Stocks sink on worries about Europe

SAN FRANCISCO — U.S. stocks finished lower Friday, with the Dow industrials marking a third-straight session of losses, a day after Moody's Investors Service put ratings of more than a dozen Italian banks on review and Oracle Corp. reported disappointing results.

"The market unravel was probably precipitated by worries about European banks and earnings shortfalls in the tech sector," said Elliot Spar, market strategist at Stifel Nicolaus & Co.

Down for a third day to post a loss of 0.2 percent for the week, the Standard & Poor's 500 index declined 15.05 points, or 1.2 percent, to close at 1,268.45, with energy and technology knocked the hardest among its 10 industry groups.

Also off for a third consecutive session, the Dow Jones industrial average fell 115.42 points, or 1 percent, to end at 11,934.58 — down 0.6 percent for the week. All but three of its 30 components declined, led by Cisco Systems, off 3.5 percent.

The Nasdaq composite index shed 33.86 points, or 1.3 percent, to finish at 2,652.89, with the technology-heavy index scoring a weekly gain of 1.4 percent. That was its first winning week in the past six.

Looking ahead, "we are expecting a stronger dollar and weaker markets — this isn't over," said David Pankiw, partner at Cubic Financial Advisors. "I don't believe the Greece situation, nor the expected (company) earnings reports, will be a positive to the markets."

The U.S. will see the end of the second round of quantitative easing, and Europe is not out of the woods, with the Greece approval not a fix to the overall situation, he said. "Overseas pressures are too much. Investors are very pessimistic."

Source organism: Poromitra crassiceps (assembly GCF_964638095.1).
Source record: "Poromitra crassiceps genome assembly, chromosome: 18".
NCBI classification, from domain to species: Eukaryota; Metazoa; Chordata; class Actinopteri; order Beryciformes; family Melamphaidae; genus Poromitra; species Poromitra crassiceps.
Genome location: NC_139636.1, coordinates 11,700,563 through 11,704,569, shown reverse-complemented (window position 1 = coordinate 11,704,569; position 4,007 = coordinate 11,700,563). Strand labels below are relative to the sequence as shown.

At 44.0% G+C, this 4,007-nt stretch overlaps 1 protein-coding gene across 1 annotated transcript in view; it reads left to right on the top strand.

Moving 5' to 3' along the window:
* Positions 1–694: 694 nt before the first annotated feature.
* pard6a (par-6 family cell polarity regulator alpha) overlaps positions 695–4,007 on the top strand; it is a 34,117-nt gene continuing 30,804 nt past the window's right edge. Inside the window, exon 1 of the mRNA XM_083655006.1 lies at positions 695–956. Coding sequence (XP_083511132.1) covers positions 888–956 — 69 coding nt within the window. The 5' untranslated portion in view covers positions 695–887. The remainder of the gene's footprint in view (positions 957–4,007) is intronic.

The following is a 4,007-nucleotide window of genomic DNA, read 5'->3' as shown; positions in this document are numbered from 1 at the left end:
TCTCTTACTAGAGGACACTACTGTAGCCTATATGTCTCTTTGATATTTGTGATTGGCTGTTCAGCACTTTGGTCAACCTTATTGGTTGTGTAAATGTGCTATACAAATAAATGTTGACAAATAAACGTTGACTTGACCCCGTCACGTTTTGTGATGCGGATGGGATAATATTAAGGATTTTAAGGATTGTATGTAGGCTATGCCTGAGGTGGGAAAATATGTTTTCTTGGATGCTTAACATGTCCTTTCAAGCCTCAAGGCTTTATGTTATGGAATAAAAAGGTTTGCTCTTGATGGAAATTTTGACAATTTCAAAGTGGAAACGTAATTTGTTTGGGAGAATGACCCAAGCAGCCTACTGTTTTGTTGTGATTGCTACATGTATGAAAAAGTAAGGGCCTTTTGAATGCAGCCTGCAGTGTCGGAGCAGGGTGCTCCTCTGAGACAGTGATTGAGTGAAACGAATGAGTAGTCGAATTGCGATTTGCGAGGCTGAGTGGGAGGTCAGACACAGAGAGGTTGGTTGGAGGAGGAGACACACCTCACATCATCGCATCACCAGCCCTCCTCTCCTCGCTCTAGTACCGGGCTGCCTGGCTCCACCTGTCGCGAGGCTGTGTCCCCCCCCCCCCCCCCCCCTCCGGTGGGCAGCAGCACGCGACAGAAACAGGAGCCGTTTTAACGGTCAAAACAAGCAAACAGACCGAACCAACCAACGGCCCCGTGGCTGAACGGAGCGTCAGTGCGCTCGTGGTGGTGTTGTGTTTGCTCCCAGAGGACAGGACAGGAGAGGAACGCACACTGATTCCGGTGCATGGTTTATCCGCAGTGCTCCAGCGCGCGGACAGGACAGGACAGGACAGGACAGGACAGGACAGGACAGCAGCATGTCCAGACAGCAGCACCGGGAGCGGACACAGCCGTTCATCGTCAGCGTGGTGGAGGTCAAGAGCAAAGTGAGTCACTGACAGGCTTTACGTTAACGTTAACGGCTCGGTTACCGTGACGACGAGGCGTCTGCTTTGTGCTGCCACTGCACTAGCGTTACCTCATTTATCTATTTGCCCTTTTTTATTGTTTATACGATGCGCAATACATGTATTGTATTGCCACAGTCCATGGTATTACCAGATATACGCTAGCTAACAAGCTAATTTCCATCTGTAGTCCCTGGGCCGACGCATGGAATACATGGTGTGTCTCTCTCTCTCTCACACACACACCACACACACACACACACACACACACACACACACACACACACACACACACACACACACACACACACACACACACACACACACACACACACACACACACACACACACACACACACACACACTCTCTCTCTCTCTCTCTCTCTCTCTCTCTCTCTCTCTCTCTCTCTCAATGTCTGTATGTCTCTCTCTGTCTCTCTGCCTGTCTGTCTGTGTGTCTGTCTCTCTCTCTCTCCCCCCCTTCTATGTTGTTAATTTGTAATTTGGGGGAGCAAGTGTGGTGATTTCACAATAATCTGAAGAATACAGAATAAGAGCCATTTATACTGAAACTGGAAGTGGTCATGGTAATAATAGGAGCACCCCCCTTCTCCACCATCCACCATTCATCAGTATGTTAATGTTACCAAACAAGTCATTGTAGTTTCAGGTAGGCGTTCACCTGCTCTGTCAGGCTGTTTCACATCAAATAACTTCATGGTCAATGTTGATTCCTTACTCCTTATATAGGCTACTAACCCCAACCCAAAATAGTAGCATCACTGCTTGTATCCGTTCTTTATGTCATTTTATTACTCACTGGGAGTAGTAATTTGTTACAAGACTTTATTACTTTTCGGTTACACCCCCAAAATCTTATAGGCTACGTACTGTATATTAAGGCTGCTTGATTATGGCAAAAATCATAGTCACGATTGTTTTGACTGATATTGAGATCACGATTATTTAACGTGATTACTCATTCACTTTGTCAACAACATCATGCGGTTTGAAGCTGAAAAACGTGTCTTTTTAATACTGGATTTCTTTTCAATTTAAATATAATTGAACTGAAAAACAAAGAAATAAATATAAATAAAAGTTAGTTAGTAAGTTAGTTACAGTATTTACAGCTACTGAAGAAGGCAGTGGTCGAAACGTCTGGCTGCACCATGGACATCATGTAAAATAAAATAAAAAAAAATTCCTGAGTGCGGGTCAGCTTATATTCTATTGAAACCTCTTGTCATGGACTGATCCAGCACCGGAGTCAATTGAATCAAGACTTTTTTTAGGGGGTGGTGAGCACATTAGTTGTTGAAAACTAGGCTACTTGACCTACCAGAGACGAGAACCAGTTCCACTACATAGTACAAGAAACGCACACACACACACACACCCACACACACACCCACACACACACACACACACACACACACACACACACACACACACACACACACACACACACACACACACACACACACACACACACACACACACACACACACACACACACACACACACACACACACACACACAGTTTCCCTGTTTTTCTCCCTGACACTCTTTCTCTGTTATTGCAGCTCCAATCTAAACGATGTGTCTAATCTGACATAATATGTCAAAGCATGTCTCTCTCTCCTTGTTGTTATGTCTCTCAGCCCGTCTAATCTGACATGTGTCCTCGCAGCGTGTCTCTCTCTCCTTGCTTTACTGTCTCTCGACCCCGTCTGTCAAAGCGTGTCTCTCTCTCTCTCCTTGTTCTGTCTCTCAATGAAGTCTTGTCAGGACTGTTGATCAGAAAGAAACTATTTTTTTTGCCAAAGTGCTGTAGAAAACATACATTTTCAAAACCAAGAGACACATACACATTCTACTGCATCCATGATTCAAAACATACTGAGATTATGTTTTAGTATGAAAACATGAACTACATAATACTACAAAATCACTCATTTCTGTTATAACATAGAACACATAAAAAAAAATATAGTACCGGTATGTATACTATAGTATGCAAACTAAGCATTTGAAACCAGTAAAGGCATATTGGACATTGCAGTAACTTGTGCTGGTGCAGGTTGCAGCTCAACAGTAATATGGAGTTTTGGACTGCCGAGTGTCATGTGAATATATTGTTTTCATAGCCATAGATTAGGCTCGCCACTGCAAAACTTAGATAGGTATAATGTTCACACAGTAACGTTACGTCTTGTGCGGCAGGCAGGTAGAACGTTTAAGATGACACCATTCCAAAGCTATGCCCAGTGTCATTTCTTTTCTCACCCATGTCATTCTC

Late Thursday, Moody's put the long-term debt and deposit ratings of more than a dozen Italian banks and two Italian government-related financial institutions on review for possible downgrade.

"Worries are building again in whether the European Union can contain the debt crisis around Greece, Ireland and Portugal," said Peter Boockvar, equity strategist at Miller Tabak, who noted a rise in Spanish and Italian bond yields. Spain's two-year note yield climbed to its highest since late May, while Italy's two-year note hit its highest level since late in 2008, noted Boockvar.

Spain's 10-year note yield hit its highest level since May 2000, while Italy's 10-year note was just shy of highs not seen since November 2008, Boockvar said.

Oracle's shares closed 4.1 percent lower after the company reported late Thursday that hardware sales were off 6 percent in its fourth quarter. Oracle in March had projected an increase in sales.

Shares of Micron Technology lapsed nearly 15 percent after the maker of computer-memory chips reported third-quarter sales and profit below Wall Street's expectations.

The latest U.S. economic data proved stronger than anticipated, with durable-goods orders up by 1.9 percent in May, as the Commerce Department also revised up its estimate of economic growth to a 1.9 percent rate for the first quarter.

"As has been the case lately, the domestic numbers are playing second fiddle to the events overseas," said Kevin Giddis, fixed-income strategist at Morgan Keegan & Co.